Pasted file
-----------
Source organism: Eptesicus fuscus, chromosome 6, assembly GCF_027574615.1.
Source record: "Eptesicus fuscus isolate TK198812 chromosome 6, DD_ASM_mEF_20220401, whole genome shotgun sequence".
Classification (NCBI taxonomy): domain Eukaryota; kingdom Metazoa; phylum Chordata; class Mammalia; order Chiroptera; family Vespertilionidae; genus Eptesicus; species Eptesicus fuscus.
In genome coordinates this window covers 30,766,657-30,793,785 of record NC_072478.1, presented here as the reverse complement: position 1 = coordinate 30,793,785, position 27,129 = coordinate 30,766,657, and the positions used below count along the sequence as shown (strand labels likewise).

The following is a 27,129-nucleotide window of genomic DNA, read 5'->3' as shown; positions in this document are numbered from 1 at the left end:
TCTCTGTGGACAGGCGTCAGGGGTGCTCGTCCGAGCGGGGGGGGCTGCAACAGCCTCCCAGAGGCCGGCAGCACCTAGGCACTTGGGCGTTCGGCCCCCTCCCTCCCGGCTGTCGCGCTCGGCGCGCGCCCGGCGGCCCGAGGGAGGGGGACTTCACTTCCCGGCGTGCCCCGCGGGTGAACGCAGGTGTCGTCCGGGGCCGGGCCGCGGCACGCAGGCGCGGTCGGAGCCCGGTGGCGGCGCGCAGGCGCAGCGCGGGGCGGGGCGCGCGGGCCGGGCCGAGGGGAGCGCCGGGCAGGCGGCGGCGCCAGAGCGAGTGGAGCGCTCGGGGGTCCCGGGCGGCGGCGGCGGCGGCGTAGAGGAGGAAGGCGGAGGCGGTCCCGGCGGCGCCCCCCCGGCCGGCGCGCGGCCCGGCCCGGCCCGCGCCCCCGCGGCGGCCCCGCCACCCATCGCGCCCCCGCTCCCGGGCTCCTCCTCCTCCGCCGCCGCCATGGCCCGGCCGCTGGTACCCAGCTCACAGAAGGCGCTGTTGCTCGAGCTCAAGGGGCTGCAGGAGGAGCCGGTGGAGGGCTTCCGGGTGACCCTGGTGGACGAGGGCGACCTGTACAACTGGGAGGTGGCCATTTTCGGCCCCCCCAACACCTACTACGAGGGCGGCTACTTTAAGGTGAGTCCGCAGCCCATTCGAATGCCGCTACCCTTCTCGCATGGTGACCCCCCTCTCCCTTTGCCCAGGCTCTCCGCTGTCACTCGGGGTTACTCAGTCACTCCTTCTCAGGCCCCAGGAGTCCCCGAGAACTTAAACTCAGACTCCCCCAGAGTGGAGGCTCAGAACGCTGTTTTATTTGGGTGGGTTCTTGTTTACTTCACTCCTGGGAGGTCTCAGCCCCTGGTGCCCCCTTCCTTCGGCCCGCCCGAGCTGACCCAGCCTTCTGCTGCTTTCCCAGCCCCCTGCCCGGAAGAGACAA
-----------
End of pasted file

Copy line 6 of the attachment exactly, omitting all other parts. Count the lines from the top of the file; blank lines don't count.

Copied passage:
TCTCTGTGGACAGGCGTCAGGGGTGCTCGTCCGAGCGGGGGGGGCTGCAACAGCCTCCCAGAGGCCGGCAGCACCTAGGCACTTGGGCGTTCGGCCCCCTCCCTCCCGGCTGTCGCGCTCGGCGCGCGCCCGGCGGCCCGAGGGAGGGGGACTTCACTTCCCGGCGTGCCCCGCGGGTGAACGCAGGTGTCGTCCGGGGCCGGGCCGCGGCACGCAGGCGCGGTCGGAGCCCGGTGGCGGCGCGCAGGCGCAGCGCGGGGCGGGGCGCGCGGGCCGGGCCGAGGGGAGCGCCGGGCAGGCGGCGGCGCCAGAGCGAGTGGAGCGCTCGGGGGTCCCGGGCGGCGGCGGCGGCGGCGTAGAGGAGGAAGGCGGAGGCGGTCCCGGCGGCGCCCCCCCGGCCGGCGCGCGGCCCGGCCCGGCCCGCGCCCCCGCGGCGGCCCCGCCACCCATCGCGCCCCCGCTCCCGGGCTCCTCCTCCTCCGCCGCCGCCATGGCCCGGCCGCTGGTACCCAGCTCACAGAAGGCGCTGTTGCTCGAGCTCAAGGGGCTGCAGGAGGAGCCGGTGGAGGGCTTCCGGGTGACCCTGGTGGACGAGGGCGACCTGTACAACTGGGAGGTGGCCATTTTCGGCCCCCCCAACACCTACTACGAGGGCGGCTACTTTAAGGTGAGTCCGCAGCCCATTCGAATGCCGCTACCCTTCTCGCATGGTGACCCCCCTCTCCCTTTGCCCAGGCTCTCCGCTGTCACTCGGGGTTACTCAGTCACTCCTTCTCAGGCCCCAGGAGTCCCCGAGAACTTAAACTCAGACTCCCCCAGAGTGGAGGCTCAGAACGCTGTTTTATTTGGGTGGGTTCTTGTTTACTTCACTCCTGGGAGGTCTCAGCCCCTGGTGCCCCCTTCCTTCGGCCCGCCCGAGCTGACCCAGCCTTCTGCTGCTTTCCCAGCCCCCTGCCCGGAAGAGACAA